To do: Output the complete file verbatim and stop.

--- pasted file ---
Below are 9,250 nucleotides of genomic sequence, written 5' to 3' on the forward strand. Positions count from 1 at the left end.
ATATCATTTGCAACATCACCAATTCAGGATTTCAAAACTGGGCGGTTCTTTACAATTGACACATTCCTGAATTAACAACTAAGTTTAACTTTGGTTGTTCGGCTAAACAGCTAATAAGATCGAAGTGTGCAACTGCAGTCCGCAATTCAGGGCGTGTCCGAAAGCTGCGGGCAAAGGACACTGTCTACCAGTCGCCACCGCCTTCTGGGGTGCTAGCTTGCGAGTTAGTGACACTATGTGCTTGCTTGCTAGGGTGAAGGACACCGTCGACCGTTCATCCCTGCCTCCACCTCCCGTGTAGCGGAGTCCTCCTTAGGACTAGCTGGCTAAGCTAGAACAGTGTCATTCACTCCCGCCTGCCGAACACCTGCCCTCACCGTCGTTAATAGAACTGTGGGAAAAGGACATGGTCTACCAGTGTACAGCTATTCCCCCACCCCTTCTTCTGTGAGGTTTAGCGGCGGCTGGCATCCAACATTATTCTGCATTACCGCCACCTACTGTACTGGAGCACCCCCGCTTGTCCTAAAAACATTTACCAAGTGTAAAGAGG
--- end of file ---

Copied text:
Below are 9,250 nucleotides of genomic sequence, written 5' to 3' on the forward strand. Positions count from 1 at the left end.
ATATCATTTGCAACATCACCAATTCAGGATTTCAAAACTGGGCGGTTCTTTACAATTGACACATTCCTGAATTAACAACTAAGTTTAACTTTGGTTGTTCGGCTAAACAGCTAATAAGATCGAAGTGTGCAACTGCAGTCCGCAATTCAGGGCGTGTCCGAAAGCTGCGGGCAAAGGACACTGTCTACCAGTCGCCACCGCCTTCTGGGGTGCTAGCTTGCGAGTTAGTGACACTATGTGCTTGCTTGCTAGGGTGAAGGACACCGTCGACCGTTCATCCCTGCCTCCACCTCCCGTGTAGCGGAGTCCTCCTTAGGACTAGCTGGCTAAGCTAGAACAGTGTCATTCACTCCCGCCTGCCGAACACCTGCCCTCACCGTCGTTAATAGAACTGTGGGAAAAGGACATGGTCTACCAGTGTACAGCTATTCCCCCACCCCTTCTTCTGTGAGGTTTAGCGGCGGCTGGCATCCAACATTATTCTGCATTACCGCCACCTACTGTACTGGAGCACCCCCGCTTGTCCTAAAAACATTTACCAAGTGTAAAGAGG